Medical-Cannabis research in the United States is, and always has been, limited to providing the dangers and not the therapeutic benefits. Despite the legalization of medical-cannabis in various states across the nation, the federal government still continues to enforce restrictive policies and regulations on research. When it comes to medical-cannabis as medicine, much of the evidence is anecdotal. When communicating with individuals that have used medical-cannabis there are many first hand cancer patients using it for antiemetic and anti-nausea therapy, or others using it for its anti-inflammatory properties, but a cursory search into scientific research on the subject will show how limited it has been. As long as the plant is classified as a Schedule 1 drug, the research on medical-cannabis as medicine will be restricted in the United States. Luckily, there has been research conducted in other countries — along with accidental discoveries during other studies in the U.S. — that have helped to prove the efficiency of certain cannabinoids in the plant, including Delta 8 THC. That research has led the National Cancer Institute Drug Dictionary to recognize that Delta 8 THC has multiple beneficial effects, including analgesia, appetite stimulation, and neuroprotective properties.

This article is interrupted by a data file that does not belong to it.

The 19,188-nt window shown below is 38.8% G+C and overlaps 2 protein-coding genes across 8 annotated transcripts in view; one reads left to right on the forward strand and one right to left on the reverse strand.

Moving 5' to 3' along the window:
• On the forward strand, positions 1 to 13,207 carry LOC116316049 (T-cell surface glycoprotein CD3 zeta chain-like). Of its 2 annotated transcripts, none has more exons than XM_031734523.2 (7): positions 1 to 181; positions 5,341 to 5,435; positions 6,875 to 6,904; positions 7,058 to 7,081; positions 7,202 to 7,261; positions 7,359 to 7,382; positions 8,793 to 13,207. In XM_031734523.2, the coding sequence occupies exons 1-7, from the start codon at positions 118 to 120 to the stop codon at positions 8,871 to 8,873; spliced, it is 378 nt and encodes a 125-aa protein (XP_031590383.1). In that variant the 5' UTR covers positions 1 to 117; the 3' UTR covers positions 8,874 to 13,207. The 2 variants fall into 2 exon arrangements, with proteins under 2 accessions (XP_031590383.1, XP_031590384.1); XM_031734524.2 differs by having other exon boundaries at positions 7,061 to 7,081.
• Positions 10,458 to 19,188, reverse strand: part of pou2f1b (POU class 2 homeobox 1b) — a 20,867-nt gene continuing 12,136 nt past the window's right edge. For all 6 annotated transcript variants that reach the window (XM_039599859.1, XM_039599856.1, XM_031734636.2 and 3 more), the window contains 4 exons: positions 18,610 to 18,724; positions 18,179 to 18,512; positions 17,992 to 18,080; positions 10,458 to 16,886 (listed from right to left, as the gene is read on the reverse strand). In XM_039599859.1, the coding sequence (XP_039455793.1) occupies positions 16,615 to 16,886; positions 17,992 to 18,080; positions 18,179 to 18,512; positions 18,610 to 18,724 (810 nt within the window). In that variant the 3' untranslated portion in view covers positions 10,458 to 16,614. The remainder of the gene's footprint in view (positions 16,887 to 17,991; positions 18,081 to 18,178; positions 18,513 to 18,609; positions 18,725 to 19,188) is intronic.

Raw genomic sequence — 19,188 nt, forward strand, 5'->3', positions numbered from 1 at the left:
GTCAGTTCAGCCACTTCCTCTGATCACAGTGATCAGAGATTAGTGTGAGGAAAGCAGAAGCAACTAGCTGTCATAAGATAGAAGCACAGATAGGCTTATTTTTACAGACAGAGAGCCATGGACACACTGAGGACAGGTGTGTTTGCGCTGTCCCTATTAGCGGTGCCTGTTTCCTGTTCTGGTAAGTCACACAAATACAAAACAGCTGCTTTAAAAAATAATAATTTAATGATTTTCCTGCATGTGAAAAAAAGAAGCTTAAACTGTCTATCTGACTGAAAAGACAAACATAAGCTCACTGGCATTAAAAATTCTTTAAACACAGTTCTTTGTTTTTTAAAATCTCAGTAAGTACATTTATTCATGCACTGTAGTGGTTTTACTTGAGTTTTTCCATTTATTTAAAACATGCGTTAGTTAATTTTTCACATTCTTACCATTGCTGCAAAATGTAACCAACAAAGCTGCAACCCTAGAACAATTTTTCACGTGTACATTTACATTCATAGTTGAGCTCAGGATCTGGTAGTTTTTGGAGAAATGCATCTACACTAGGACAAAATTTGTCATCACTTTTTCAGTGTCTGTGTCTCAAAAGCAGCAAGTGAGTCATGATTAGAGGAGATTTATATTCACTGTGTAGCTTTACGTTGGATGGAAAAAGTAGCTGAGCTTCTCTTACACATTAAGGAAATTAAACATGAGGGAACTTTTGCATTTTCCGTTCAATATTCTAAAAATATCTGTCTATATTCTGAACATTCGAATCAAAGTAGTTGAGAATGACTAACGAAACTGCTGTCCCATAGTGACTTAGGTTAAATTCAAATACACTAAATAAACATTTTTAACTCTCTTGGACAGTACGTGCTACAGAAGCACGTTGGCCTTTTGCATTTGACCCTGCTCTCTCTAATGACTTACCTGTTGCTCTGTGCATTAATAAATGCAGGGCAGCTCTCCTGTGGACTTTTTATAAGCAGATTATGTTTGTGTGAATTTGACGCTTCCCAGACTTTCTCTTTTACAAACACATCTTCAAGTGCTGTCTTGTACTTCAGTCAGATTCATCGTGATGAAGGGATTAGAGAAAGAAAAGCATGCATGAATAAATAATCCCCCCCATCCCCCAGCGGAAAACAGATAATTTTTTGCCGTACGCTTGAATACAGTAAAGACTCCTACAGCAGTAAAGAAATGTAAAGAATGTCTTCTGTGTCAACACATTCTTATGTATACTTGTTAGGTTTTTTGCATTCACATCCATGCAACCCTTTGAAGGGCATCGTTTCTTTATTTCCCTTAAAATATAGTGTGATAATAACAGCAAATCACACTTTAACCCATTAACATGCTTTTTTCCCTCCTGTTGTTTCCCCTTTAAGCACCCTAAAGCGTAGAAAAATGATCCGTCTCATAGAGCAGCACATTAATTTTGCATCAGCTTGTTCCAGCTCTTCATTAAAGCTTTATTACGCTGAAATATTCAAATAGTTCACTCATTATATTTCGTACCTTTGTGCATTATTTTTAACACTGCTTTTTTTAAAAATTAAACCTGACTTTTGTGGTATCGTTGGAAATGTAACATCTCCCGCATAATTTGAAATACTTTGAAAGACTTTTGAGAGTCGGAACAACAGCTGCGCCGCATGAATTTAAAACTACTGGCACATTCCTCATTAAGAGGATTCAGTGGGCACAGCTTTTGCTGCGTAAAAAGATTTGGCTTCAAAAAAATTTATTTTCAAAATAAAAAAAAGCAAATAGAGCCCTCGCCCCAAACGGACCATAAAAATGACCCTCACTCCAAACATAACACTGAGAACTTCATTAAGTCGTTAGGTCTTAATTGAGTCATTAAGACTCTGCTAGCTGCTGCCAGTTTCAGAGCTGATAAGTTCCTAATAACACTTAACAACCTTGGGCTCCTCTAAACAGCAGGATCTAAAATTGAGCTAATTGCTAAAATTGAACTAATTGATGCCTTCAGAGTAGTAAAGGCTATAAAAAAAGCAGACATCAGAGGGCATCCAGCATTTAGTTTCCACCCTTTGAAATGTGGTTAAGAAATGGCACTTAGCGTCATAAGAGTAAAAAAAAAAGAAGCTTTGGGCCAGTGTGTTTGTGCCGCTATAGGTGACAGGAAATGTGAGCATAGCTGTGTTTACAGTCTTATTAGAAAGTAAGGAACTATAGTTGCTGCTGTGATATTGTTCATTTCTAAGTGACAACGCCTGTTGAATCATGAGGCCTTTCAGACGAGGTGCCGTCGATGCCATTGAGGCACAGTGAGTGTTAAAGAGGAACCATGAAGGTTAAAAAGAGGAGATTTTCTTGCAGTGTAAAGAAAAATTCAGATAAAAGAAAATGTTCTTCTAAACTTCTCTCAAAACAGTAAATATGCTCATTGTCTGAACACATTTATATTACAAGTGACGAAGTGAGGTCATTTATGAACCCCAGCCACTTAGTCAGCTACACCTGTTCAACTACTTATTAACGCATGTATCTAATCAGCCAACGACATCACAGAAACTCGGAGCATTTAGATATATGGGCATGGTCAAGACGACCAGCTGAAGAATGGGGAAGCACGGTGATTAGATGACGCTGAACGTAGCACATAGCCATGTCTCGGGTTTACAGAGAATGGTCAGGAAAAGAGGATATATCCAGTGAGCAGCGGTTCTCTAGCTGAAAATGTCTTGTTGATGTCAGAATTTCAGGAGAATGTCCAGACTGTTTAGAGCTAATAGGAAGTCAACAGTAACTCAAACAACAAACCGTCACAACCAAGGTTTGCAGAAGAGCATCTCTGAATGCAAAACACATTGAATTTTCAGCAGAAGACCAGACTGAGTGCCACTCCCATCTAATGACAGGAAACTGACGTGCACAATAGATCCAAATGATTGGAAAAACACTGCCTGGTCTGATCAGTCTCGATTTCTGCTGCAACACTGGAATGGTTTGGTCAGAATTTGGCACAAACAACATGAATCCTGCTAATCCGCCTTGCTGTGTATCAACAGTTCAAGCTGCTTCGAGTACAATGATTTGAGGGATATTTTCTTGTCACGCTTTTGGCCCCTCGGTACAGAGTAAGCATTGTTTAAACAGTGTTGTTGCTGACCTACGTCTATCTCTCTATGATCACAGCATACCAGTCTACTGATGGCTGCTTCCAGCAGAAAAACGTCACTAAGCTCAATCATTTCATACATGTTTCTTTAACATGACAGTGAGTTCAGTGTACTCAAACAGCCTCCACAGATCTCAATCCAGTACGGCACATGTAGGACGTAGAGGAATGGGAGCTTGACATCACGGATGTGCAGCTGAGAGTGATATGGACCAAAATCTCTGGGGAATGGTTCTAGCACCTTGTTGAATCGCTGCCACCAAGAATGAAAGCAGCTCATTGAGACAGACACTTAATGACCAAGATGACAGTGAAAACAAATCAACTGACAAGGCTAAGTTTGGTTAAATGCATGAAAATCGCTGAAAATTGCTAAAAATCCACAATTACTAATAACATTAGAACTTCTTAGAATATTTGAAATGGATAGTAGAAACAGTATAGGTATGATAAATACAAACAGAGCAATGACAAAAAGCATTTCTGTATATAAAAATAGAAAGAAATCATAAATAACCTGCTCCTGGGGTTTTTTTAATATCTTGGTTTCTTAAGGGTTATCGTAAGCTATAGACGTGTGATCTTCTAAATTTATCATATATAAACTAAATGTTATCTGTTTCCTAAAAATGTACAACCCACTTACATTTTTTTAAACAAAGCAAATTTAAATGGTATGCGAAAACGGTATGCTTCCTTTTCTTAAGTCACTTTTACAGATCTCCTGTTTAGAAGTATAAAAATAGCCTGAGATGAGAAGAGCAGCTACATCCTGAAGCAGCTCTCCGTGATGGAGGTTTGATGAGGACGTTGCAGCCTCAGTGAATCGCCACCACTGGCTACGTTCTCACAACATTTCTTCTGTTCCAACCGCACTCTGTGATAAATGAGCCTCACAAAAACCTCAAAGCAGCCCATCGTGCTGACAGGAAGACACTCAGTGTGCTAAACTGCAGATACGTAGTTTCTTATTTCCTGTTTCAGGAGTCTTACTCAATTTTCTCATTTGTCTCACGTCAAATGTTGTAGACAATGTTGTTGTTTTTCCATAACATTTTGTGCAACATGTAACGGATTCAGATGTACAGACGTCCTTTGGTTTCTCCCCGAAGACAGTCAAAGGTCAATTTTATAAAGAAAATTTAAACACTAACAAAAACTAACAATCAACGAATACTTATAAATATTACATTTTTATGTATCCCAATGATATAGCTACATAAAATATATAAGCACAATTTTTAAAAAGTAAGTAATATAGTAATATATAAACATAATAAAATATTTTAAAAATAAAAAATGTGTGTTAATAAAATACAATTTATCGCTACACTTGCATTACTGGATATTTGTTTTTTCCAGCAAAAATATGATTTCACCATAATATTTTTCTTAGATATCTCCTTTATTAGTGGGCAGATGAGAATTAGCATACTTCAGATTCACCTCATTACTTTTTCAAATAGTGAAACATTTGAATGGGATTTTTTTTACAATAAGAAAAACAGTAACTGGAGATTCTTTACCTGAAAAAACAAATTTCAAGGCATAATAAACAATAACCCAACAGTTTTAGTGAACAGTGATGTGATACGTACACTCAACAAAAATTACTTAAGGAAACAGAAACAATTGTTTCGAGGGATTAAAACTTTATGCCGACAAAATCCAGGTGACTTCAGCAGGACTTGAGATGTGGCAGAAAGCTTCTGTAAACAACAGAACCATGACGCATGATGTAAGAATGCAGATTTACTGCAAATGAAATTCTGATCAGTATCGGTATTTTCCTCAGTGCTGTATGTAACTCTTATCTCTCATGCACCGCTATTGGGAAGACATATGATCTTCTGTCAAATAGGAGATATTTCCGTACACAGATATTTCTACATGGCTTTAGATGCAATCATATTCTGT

DELTA-8-THC - The details
Dr. Thompson, PhD is a separations scientist possessing a Doctorate Degree in Chemistry. He is the C.E.O. of extracktLAB, which manufactures leading-edge, supercritical CO2 extraction equipment primarily used by the botanical extraction industries.